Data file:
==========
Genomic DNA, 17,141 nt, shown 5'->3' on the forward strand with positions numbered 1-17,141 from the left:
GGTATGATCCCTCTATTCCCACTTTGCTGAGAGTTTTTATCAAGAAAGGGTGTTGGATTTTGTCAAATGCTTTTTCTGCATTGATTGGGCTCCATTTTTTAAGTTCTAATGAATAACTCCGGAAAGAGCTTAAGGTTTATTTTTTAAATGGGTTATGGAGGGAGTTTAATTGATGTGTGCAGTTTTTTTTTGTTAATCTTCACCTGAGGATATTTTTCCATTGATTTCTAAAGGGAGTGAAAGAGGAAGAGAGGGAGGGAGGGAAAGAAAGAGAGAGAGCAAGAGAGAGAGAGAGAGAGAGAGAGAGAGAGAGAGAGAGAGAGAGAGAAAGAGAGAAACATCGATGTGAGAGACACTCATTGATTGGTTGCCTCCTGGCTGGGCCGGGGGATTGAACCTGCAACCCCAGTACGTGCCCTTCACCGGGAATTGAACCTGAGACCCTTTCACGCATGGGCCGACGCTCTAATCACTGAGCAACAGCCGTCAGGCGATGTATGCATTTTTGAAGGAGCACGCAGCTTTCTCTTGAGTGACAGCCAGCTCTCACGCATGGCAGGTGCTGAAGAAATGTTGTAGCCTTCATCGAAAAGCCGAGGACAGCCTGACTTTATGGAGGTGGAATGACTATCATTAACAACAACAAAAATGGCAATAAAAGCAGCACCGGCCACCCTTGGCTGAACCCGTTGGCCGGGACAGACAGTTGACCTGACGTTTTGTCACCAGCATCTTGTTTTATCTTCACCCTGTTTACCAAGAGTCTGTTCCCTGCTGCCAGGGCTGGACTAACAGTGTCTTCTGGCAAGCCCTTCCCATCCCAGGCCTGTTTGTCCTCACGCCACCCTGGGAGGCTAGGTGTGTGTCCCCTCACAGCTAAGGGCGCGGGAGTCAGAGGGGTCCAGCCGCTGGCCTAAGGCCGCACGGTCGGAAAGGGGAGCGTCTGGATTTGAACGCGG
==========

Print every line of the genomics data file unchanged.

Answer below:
Genomic DNA, 17,141 nt, shown 5'->3' on the forward strand with positions numbered 1-17,141 from the left:
GGTATGATCCCTCTATTCCCACTTTGCTGAGAGTTTTTATCAAGAAAGGGTGTTGGATTTTGTCAAATGCTTTTTCTGCATTGATTGGGCTCCATTTTTTAAGTTCTAATGAATAACTCCGGAAAGAGCTTAAGGTTTATTTTTTAAATGGGTTATGGAGGGAGTTTAATTGATGTGTGCAGTTTTTTTTTGTTAATCTTCACCTGAGGATATTTTTCCATTGATTTCTAAAGGGAGTGAAAGAGGAAGAGAGGGAGGGAGGGAAAGAAAGAGAGAGAGCAAGAGAGAGAGAGAGAGAGAGAGAGAGAGAGAGAGAGAGAGAGAGAGAAAGAGAGAAACATCGATGTGAGAGACACTCATTGATTGGTTGCCTCCTGGCTGGGCCGGGGGATTGAACCTGCAACCCCAGTACGTGCCCTTCACCGGGAATTGAACCTGAGACCCTTTCACGCATGGGCCGACGCTCTAATCACTGAGCAACAGCCGTCAGGCGATGTATGCATTTTTGAAGGAGCACGCAGCTTTCTCTTGAGTGACAGCCAGCTCTCACGCATGGCAGGTGCTGAAGAAATGTTGTAGCCTTCATCGAAAAGCCGAGGACAGCCTGACTTTATGGAGGTGGAATGACTATCATTAACAACAACAAAAATGGCAATAAAAGCAGCACCGGCCACCCTTGGCTGAACCCGTTGGCCGGGACAGACAGTTGACCTGACGTTTTGTCACCAGCATCTTGTTTTATCTTCACCCTGTTTACCAAGAGTCTGTTCCCTGCTGCCAGGGCTGGACTAACAGTGTCTTCTGGCAAGCCCTTCCCATCCCAGGCCTGTTTGTCCTCACGCCACCCTGGGAGGCTAGGTGTGTGTCCCCTCACAGCTAAGGGCGCGGGAGTCAGAGGGGTCCAGCCGCTGGCCTAAGGCCGCACGGTCGGAAAGGGGAGCGTCTGGATTTGAACGCGG